Bernard Foley is back in the Waratahs line-up to face the Hurricanes. Source: News Corp Australia
Bernard Foley is back in the Waratahs line-up to face the Hurricanes. Source: News Corp Australia

Foley happy to be back for Waratahs ... for good

WARATAHS five-eighth Bernard Foley says he's confident his on-again, off-again head knock symptoms have gone for good after it was determined the recent problems plaguing him stemmed from a neck issue.

Foley has been named to return in Wellington on Friday night in a NSW team also that also sees Rob Horne returning, Taqele Naiyaravoro and Michael Wells starting and prop Tom Robertson replaced by Paddy Ryan due to concussion.

Foley missed the Waratahs' loss to the Crusaders last Sunday after suffering what appeared to be a recurrence of concussion symptoms following NSW's win over the Rebels a week earlier.

The Waratahs No.10 had sat out the first four weeks of Super Rugby due to lingering effects of a head knock in a trial.

Foley said he "felt a bit lousy" in the days after the Rebels match and was ruled out of the Crusaders game as he felt "light sensivity ... and pressure in the head".

But after further examination with a neurologist, treatment and a week's training without symptoms, Foley has been given the all-clear and said the lingering problem was related to a neck and inner-ear issue.

"It wasn't actually bruising of the brain or concussion, it was stemming from the neck and in my ear so that's the pleasing thing," Foley said.

"There's no other symptoms.

"It was maybe a bit understandable after a big night and a heavy workload (against the Rebels) but in saying that it was disappointing to come back an miss last week but I'm fully confident that's the last of it."

It's unclear whether Foley suffered concussion symptoms that cleared quickly after the Rebels, or it was the neck problem that brought them on.

Asked whether he was concerned about another return of symptoms given he'd previously been given the all-clear before the Rebels match, Foley said: "There's no foreseeable way (of knowing symptoms won't return). We don't know the unknowns, there's a lot of unknowns but I'm really confident.

"I've done now a week and a half full training sessions and been tested so it's really good since that last game. I'm more confident it will pull up sweet and looking forward after that."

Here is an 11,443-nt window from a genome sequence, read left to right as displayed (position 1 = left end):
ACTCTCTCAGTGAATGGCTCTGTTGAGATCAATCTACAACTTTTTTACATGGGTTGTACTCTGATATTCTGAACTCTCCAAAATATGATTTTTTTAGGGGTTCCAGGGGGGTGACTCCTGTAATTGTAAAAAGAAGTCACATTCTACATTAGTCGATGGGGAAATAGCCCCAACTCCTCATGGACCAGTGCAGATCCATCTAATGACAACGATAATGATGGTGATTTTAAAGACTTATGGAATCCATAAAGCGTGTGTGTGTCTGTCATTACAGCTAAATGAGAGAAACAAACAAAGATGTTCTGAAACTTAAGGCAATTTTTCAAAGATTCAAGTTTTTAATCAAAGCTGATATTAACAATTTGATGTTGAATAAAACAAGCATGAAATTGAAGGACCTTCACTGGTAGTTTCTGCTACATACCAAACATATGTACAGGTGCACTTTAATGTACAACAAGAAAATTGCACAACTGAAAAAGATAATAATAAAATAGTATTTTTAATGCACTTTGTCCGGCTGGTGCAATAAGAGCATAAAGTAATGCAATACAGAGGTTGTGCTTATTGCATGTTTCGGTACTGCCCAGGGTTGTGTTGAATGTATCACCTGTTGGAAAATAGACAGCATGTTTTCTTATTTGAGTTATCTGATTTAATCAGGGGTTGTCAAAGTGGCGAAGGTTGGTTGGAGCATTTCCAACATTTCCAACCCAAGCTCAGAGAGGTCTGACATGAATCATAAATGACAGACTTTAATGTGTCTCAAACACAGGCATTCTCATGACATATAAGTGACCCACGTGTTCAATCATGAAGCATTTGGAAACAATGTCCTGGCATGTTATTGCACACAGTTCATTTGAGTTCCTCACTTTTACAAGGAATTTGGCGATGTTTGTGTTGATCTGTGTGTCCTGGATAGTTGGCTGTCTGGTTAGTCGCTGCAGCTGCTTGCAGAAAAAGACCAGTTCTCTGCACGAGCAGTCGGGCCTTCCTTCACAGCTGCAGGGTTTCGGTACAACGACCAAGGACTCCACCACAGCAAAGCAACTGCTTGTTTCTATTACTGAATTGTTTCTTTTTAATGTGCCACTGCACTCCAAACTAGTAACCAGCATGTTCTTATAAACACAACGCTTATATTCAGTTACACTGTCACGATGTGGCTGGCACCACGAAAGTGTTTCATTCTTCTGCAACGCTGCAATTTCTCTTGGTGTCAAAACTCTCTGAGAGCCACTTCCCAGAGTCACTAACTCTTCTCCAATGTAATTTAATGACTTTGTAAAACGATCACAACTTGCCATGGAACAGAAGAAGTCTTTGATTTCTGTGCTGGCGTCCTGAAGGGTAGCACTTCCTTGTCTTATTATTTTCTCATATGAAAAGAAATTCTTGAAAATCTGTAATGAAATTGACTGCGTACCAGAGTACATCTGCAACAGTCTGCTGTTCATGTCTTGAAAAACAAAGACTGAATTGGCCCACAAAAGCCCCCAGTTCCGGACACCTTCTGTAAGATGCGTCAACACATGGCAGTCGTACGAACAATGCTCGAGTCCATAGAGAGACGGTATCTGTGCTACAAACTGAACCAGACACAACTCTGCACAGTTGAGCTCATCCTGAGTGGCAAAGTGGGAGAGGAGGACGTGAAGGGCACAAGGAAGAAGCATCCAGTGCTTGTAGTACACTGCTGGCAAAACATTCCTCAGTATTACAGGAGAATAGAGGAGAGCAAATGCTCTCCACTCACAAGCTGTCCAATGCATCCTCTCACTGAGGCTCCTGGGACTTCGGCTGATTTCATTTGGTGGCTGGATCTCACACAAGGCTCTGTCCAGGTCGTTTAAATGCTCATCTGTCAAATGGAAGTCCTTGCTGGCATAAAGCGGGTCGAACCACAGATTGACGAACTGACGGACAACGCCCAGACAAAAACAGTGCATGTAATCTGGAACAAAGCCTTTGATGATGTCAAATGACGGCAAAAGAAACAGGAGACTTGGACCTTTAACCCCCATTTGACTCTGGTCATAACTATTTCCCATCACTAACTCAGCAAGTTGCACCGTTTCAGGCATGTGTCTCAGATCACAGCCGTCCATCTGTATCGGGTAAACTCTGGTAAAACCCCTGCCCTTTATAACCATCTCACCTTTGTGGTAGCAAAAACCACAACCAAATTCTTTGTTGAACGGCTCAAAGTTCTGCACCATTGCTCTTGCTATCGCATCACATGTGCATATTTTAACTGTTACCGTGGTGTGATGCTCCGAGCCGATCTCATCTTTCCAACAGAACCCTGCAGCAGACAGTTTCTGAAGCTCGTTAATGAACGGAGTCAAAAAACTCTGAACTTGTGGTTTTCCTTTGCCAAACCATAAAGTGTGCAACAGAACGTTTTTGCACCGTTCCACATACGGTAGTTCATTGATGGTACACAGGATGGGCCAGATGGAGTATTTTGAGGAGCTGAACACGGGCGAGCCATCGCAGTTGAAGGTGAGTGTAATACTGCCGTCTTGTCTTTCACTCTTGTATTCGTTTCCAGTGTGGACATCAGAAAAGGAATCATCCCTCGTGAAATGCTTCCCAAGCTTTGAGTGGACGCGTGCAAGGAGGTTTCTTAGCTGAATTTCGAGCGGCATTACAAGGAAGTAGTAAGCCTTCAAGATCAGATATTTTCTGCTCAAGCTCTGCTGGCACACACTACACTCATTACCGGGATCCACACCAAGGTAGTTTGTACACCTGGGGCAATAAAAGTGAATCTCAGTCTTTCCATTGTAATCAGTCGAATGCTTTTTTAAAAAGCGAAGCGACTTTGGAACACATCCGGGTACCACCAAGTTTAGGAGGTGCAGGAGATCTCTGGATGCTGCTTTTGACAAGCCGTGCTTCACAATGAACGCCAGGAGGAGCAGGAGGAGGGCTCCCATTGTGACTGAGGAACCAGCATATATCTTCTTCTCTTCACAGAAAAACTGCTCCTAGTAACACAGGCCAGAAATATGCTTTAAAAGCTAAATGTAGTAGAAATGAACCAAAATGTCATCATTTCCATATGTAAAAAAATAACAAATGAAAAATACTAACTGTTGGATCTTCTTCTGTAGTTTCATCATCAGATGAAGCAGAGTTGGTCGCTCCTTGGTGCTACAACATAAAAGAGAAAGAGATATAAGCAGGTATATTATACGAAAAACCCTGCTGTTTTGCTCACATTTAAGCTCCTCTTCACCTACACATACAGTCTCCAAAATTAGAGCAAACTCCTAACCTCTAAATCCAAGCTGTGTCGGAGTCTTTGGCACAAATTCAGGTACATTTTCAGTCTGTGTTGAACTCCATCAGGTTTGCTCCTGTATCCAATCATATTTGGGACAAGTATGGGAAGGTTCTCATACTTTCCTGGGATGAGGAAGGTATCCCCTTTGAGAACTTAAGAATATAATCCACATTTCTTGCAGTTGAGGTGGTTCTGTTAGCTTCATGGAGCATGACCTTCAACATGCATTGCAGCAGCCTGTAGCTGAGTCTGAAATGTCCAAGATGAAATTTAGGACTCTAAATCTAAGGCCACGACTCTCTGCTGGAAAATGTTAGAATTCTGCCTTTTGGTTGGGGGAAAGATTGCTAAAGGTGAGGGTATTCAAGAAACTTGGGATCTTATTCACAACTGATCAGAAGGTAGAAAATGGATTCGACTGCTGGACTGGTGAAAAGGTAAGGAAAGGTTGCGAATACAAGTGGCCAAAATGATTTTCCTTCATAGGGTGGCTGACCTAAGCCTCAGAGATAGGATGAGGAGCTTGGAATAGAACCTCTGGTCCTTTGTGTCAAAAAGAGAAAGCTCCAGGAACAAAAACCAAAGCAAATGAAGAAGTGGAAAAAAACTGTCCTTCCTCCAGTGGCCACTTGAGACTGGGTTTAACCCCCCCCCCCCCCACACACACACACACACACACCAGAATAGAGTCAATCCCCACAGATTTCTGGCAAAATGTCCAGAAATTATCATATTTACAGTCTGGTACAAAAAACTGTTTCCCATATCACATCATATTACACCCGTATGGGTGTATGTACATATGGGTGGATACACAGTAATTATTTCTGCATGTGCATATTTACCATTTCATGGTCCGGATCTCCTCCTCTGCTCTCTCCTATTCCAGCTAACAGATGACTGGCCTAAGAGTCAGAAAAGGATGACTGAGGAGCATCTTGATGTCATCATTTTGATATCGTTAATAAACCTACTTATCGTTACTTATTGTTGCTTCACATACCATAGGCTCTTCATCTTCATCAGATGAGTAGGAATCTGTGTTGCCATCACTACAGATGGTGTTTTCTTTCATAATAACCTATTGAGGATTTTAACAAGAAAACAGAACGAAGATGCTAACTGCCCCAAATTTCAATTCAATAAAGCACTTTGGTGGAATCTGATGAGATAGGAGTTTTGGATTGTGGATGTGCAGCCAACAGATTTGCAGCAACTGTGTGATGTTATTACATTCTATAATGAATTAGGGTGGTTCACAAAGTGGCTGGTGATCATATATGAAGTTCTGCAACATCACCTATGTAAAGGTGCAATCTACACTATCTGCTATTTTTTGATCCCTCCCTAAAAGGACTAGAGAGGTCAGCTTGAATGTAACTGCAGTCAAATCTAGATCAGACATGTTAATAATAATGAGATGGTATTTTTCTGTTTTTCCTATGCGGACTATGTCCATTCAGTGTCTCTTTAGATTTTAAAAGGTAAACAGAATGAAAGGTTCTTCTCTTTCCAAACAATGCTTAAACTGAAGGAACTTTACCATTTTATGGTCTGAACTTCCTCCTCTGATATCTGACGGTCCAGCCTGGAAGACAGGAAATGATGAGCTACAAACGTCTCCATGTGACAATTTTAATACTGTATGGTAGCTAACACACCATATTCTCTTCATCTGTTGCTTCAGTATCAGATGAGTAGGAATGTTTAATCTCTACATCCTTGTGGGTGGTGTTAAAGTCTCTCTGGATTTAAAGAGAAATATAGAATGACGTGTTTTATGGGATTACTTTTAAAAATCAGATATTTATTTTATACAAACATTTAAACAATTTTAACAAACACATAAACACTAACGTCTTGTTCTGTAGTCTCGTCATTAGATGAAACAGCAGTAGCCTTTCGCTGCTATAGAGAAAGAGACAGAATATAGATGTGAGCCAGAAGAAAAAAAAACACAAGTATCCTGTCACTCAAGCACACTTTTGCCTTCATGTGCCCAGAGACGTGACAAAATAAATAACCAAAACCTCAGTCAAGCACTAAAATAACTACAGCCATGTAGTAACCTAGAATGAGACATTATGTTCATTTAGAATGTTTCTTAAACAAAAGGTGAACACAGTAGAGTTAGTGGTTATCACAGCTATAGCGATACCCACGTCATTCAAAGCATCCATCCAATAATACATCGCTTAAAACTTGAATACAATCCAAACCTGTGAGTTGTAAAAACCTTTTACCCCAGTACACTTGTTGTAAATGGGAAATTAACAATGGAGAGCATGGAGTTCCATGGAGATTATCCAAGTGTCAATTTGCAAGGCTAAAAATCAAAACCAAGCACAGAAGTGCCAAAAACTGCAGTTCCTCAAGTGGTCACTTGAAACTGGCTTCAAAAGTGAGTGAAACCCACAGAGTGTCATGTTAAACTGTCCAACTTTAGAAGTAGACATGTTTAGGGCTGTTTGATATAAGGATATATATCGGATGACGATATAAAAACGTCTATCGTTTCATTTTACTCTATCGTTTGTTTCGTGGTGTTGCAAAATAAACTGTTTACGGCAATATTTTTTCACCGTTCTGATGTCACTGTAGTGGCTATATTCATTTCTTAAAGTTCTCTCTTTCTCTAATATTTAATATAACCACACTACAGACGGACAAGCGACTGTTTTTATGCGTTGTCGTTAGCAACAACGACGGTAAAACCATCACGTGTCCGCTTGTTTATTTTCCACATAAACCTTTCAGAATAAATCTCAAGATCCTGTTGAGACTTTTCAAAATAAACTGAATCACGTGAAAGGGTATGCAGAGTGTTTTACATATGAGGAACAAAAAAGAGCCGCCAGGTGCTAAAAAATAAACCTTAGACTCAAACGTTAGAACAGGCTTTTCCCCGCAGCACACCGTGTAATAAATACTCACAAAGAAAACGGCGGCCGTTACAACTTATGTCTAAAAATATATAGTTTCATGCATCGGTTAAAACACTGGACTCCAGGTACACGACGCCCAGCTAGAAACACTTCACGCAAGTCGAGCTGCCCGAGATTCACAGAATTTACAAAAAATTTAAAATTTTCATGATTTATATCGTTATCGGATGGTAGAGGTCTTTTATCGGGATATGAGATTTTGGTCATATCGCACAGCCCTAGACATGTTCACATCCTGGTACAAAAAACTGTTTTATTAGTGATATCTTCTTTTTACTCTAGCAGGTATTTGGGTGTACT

Paddy Ryan has been called into the Tahs starting XV. Source: News Corp Australia
Paddy Ryan has been called into the Tahs starting XV. Source: News Corp Australia

Waratahs coach Daryl Gibson said he was 'really comfortable with the neurologist's assessment of where Foley's at.'

"Everything that he's experiencing is un-concussion related so that gives both player and coach peace of mind."

Gibson said it was an "easy" call to pick two new starting wingers, with Naiyaravoro and Cam Clark replacing Reece Robinson and Andrew Kellaway.

"Obviously Taqele's earned a chance to have more minutes. His performances off the bench have been encouraging," Gibson said.

"Again, Cam Clark, he deserves an opportunity to see what he can do there."

The return of Horne at centre - which sees Israel Folau return to No.15 - will allow the Waratahs to attack the Canes with more "directness", said Gibson.

Wells' impressive form off the bench has seen him preferred at no.8 to Jed Holloway.

"Jed's struggled to regain the levels that he's got to (previously), Gibson said.

"At the moment, Michael Wells has put up his hand there so he gets a start."

Foley said the Waratahs could take pointers toward victory from their last visit to Wellington in 2015, when a brutal physicality laid the platform for a win.

"We went over there in 2015 and won and think that night it was really led by our forwards," Foley said.

"I remember Cliffy Palu really led the charge there to go after them and really disrupt their way of playing. Every time I play the Hurricanes it's always been a really tightly contested game. We know how they play, their structures, their systems and what they like to do.

"It's about going over there and having the right intent and nullifying their threats and disrupting their game. If you let them play the way they want to play and the style, they all gel off that and relish the opportunity of quick ball. They've got attacking prowess."

News Corp Australia

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